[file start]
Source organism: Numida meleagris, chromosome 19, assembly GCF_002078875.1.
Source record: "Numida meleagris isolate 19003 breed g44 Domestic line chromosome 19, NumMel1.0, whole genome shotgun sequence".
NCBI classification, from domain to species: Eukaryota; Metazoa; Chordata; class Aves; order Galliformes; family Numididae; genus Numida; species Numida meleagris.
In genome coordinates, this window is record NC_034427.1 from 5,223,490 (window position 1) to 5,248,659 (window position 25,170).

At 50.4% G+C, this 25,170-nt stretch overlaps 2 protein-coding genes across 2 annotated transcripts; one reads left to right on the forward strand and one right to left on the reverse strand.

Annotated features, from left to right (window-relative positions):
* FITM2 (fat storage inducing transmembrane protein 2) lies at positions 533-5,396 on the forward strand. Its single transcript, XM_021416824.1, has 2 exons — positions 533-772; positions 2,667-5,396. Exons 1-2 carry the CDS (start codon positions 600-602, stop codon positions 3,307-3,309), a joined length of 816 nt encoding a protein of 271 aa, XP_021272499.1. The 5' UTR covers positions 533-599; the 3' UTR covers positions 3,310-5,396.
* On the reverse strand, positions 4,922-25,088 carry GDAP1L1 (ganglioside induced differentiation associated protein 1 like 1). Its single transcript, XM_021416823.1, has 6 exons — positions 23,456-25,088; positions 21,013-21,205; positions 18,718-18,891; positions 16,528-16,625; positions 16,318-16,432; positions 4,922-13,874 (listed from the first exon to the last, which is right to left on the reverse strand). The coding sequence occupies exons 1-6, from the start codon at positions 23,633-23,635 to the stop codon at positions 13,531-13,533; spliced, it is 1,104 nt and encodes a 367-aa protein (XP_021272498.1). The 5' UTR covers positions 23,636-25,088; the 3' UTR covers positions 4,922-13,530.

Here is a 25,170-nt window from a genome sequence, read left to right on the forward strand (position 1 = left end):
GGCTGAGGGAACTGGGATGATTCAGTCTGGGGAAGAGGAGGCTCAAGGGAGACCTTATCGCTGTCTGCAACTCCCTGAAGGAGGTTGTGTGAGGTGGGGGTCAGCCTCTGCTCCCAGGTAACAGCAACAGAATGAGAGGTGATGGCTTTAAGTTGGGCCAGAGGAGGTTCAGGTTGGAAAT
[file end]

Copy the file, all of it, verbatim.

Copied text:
Source organism: Numida meleagris, chromosome 19, assembly GCF_002078875.1.
Source record: "Numida meleagris isolate 19003 breed g44 Domestic line chromosome 19, NumMel1.0, whole genome shotgun sequence".
NCBI classification, from domain to species: Eukaryota; Metazoa; Chordata; class Aves; order Galliformes; family Numididae; genus Numida; species Numida meleagris.
In genome coordinates, this window is record NC_034427.1 from 5,223,490 (window position 1) to 5,248,659 (window position 25,170).

At 50.4% G+C, this 25,170-nt stretch overlaps 2 protein-coding genes across 2 annotated transcripts; one reads left to right on the forward strand and one right to left on the reverse strand.

Annotated features, from left to right (window-relative positions):
* FITM2 (fat storage inducing transmembrane protein 2) lies at positions 533-5,396 on the forward strand. Its single transcript, XM_021416824.1, has 2 exons — positions 533-772; positions 2,667-5,396. Exons 1-2 carry the CDS (start codon positions 600-602, stop codon positions 3,307-3,309), a joined length of 816 nt encoding a protein of 271 aa, XP_021272499.1. The 5' UTR covers positions 533-599; the 3' UTR covers positions 3,310-5,396.
* On the reverse strand, positions 4,922-25,088 carry GDAP1L1 (ganglioside induced differentiation associated protein 1 like 1). Its single transcript, XM_021416823.1, has 6 exons — positions 23,456-25,088; positions 21,013-21,205; positions 18,718-18,891; positions 16,528-16,625; positions 16,318-16,432; positions 4,922-13,874 (listed from the first exon to the last, which is right to left on the reverse strand). The coding sequence occupies exons 1-6, from the start codon at positions 23,633-23,635 to the stop codon at positions 13,531-13,533; spliced, it is 1,104 nt and encodes a 367-aa protein (XP_021272498.1). The 5' UTR covers positions 23,636-25,088; the 3' UTR covers positions 4,922-13,530.

Here is a 25,170-nt window from a genome sequence, read left to right on the forward strand (position 1 = left end):
GGCTGAGGGAACTGGGATGATTCAGTCTGGGGAAGAGGAGGCTCAAGGGAGACCTTATCGCTGTCTGCAACTCCCTGAAGGAGGTTGTGTGAGGTGGGGGTCAGCCTCTGCTCCCAGGTAACAGCAACAGAATGAGAGGTGATGGCTTTAAGTTGGGCCAGAGGAGGTTCAGGTTGGAAAT